A study out this week showing that more working mothers prefer part-time work drew a lot of media attention.
The Pew Research Center reports that 60 percent of working moms prefer part-time jobs over staying home or working full time, 12 points higher than a decade ago.
But the small size of the statistical sampling of working mothers—259 as a subset of a much larger group polled—is a red flag that raises questions about the findings. Normally, 1,000 or more are polled for a statistically accurate national sampling. In fairness to Pew, the fine print admits the margin of error is 8 percent, as opposed to a normal 3 to 4 percent margin of error attached to a larger sampling. But what the poll does not explain is that if there is an 8 percent margin of error, a 12-point change over a decade might be actually 4 percent, which is of little statistical significance. (Or it might be 20 percent.)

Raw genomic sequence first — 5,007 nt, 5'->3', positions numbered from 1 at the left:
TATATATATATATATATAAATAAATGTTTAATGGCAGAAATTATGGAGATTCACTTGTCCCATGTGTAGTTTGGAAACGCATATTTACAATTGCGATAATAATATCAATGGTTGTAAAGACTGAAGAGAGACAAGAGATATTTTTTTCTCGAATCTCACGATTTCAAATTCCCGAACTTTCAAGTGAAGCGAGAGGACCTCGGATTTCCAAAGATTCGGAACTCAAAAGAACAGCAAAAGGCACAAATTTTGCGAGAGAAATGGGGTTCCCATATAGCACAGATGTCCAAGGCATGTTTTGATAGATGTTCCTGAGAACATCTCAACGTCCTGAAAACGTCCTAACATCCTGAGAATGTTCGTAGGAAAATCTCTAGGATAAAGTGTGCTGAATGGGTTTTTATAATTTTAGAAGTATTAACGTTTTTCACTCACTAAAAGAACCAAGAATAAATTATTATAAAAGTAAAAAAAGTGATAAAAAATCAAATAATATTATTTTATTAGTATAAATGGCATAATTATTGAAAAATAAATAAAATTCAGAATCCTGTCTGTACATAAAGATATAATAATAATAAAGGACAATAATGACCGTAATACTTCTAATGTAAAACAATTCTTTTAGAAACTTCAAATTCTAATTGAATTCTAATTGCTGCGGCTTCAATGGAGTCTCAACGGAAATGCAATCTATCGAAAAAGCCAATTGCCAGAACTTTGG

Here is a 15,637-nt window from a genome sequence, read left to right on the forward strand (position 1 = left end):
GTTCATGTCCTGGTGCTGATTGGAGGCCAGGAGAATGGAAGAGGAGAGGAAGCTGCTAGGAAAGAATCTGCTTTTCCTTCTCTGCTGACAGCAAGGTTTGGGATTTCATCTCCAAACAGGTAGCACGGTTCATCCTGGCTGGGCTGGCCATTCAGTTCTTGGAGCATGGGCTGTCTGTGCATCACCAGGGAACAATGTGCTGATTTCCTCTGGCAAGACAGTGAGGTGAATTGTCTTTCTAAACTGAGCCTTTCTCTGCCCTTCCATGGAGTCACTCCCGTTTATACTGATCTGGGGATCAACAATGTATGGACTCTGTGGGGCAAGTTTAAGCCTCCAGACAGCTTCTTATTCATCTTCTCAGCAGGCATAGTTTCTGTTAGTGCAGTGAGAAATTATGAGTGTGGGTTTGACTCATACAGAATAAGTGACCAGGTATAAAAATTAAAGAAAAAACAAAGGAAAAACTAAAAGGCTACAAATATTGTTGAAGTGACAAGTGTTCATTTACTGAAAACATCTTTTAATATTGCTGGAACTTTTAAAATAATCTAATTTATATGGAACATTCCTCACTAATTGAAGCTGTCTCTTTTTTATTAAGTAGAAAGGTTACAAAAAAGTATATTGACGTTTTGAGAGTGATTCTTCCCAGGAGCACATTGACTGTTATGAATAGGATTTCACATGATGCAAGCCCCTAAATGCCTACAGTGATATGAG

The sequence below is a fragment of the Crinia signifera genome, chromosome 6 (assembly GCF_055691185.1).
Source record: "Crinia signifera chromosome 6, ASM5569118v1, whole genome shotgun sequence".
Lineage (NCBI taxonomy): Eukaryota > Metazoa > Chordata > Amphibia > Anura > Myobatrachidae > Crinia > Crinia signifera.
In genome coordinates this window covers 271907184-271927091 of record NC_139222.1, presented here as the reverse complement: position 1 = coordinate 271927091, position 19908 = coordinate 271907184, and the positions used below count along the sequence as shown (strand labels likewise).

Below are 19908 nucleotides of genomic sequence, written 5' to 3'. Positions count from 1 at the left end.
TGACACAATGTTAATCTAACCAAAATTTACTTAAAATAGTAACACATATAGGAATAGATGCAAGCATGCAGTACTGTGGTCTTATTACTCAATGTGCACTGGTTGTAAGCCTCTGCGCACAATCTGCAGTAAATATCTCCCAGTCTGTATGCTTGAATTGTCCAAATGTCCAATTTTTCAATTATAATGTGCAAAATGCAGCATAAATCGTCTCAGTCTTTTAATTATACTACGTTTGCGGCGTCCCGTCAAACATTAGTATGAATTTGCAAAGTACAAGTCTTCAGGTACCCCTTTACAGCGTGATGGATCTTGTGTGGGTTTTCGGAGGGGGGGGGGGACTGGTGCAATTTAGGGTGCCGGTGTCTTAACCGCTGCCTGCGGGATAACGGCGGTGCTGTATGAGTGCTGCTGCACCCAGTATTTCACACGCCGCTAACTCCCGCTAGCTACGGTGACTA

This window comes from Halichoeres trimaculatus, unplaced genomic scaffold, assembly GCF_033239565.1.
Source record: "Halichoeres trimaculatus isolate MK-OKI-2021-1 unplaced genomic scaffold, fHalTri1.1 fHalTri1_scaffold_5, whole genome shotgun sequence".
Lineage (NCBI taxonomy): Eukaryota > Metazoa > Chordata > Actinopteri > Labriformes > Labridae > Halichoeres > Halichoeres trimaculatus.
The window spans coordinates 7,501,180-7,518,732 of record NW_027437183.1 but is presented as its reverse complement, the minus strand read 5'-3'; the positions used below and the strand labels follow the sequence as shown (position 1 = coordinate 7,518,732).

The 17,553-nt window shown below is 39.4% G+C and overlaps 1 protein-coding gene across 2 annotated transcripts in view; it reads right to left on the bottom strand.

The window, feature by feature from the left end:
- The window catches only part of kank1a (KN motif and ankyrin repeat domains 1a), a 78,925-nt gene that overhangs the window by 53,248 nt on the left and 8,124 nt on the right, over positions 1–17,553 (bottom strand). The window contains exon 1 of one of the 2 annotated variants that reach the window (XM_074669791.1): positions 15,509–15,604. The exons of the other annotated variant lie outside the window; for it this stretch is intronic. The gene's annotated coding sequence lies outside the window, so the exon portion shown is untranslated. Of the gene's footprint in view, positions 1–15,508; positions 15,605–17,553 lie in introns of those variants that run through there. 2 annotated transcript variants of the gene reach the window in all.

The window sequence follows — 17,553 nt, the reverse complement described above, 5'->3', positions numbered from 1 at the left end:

Still, experts attributed the reported change in attitude by mothers, working and not outside the home, to the intensive parenting style of generation X-ers coupled with the increasing demands of the workplace, where full-time work is often viewed as 50 versus 40 hours per week.
The Pew survey also revealed that while mothers are less enthusiastic about working full time, the same can't be said for men.
Seventy-two percent of fathers told Pew Researchers that working a full-time job suits them best. We don't know if men's desire to work full time is up or down from a decade ago. We called the Pew Research Center to check, and a spokesperson told us the center did not survey men on this point in 1997.